Ross Bertram: Master Magician


While Ross’ vocation at the age of fourteen may have been music, his avocation was magic. It had been for many years. Ross saw many magicians during his youth. It was Howard Thurston and his presentation of the Japanese water mystery that first set his mind racing. The year would have been 1920 and Ross would have been about eight years of age. Ross set out to learn the fundamentals of magic. As fortune would have it, he stumbled on to three books that represent the cornerstone of our craft: Robert-Houdin’s Secrets of Conjuring, Professor Hoffmann’s Modern Magic, and S.W. Erdnase’s The Expert at the Card Table. These three texts provide the foundation for sleight of hand. Mesmerized by their contents and not afraid of practice, Ross became proficient in this difficult branch of magic.


Ross soon realized the economic benefits of performing magic. He would receive $5 to perform 15 minutes of magic instead of $5 to play his saxophone with a band for an entire night. The point of congealment occurred, again at the age of fourteen, when Ross was hired to work at the Nipigon River Chalet, a resort in the northern part of Province of Ontario run by the Canadian Pacific Railway near Fort William and Port Arthur, some 744 miles north of Toronto.

The C.P.R. maintained resort hotels at select points linked by their railway across the country. These resorts are still tremendously popular with tourists, particularly from America, who vacation or own property in the vicinity to hunt and fish in the thousands of lakes formed by a glacial retreat in what is called the Canadian Shield—the oldest rock formation in the world. Ross was hired to perform several duties. He would play saxophone in the orchestra, drive the motor launch in the lakes and perform his magic at dance intermissions. Occasionally he would help out in the kitchen.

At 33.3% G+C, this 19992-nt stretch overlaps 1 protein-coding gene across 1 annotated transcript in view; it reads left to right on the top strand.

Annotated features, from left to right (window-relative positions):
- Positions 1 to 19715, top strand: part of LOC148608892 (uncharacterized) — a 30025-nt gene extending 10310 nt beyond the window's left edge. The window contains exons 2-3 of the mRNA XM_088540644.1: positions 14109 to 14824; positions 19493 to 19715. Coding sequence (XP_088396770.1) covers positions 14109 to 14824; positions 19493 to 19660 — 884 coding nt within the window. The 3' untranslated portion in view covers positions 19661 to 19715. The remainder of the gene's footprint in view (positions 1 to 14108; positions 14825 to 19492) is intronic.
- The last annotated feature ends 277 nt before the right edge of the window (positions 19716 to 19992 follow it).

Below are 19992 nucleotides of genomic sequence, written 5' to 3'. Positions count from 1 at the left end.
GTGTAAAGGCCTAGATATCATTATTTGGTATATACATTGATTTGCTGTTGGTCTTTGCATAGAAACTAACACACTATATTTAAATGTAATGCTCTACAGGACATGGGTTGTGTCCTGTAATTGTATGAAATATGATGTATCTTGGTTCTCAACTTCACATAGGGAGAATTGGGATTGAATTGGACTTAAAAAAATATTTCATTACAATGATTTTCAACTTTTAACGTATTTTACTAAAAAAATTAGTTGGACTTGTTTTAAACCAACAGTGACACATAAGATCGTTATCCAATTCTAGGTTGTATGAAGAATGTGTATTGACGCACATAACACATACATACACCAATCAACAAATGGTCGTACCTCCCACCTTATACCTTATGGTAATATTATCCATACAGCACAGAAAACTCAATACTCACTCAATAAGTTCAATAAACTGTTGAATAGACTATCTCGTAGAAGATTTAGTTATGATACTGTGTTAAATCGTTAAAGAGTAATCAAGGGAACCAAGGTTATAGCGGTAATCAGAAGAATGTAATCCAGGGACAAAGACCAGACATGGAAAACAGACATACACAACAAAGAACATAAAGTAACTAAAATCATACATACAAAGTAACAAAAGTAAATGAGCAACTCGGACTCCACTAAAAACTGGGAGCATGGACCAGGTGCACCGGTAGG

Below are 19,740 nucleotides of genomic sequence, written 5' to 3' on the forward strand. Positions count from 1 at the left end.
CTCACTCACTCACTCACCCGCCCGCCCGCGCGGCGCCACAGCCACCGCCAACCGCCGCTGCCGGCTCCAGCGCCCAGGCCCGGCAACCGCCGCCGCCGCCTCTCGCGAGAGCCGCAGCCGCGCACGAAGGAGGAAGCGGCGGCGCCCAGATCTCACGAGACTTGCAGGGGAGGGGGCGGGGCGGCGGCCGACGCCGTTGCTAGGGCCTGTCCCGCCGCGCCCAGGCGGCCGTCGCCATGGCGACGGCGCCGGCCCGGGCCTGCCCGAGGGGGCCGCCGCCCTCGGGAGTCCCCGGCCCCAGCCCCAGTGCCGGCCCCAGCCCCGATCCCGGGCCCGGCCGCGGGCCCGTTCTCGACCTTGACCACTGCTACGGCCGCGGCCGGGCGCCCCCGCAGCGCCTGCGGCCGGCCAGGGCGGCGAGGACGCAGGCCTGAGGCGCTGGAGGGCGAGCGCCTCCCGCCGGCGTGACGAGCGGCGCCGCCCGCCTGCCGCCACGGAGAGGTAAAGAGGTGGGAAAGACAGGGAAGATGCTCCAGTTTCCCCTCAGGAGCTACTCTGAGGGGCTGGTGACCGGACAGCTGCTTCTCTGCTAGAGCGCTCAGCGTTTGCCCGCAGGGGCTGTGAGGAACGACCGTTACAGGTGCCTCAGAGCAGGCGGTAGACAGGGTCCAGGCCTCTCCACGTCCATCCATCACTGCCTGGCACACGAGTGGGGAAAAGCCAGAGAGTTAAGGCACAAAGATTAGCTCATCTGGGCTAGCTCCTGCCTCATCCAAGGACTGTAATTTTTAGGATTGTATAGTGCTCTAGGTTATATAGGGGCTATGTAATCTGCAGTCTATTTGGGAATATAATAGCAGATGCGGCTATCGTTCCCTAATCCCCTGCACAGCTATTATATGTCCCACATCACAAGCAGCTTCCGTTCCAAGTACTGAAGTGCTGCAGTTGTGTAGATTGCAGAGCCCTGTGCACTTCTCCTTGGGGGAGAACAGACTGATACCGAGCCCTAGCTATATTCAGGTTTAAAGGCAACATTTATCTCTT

PreviewRoss Bertram

Ross met many kinds of people at the resort. Wealthy American industrialists and professionals would vacation in the area and many of the older staff were well-seasoned travelers who had their own tales to tell. Ross was an active listener and always tried to accommodate their requests and interests. His musical background and superb understanding of sleight of hand motivated him to improvise much of his magic.

Once a guest produced a deck of cards while Ross was standing on a dock wearing only his bathing trunks. He asked Ross to perform some magic now that he was without his jacket or sleeves. Ross had a card selected, returned to the pack and then had the man throw the deck into the lake. Ross showed that he had nothing up his sleeve, so to speak, dove in the lake and emerged from the water with the card clenched in his teeth.1


​​​​​​​The best way to improve at magic is to perform for regular people on a regular basis. Although the resort season was short, extending generally from June to the end of August, Ross performed there for nine consecutive seasons—from 1927-1935. He augmented his income during the off-season by performing at concert parties in and around Toronto and by demonstrating magic at the Japanese Magic and Novelty Company, owned and operated in Toronto by Joe Whitlam in the old Yonge Street Arcade in downtown Toronto.

Working in a magic shop has always been an excellent training ground for budding magicians. Back in the 1920s when magical wares were difficult to come by and every magic shop had a backroom that was off-limits to all but the most esteemed, which usually meant professional magicians, it was even more of an honour to be so employed. Ross had access to secrets and magicians, and even more time to practice by performing and demonstrating magic.




1—For those who are curious: Ross performed a Diagonal Palm Shift to move the card into his left hand. He then moved the card in what is now known as a Tenkai position slipping the end of the card beneath the edge of his swimming trunks as he placed his hands on his legs in preparation for the dive. He paused, rubbed his hands together, showing the audience that his hands were empty, and then made his dive once the deck had been tossed into the water. Once underwater, he simply removed the card from beneath the trunks and placed in his mouth before surfacing.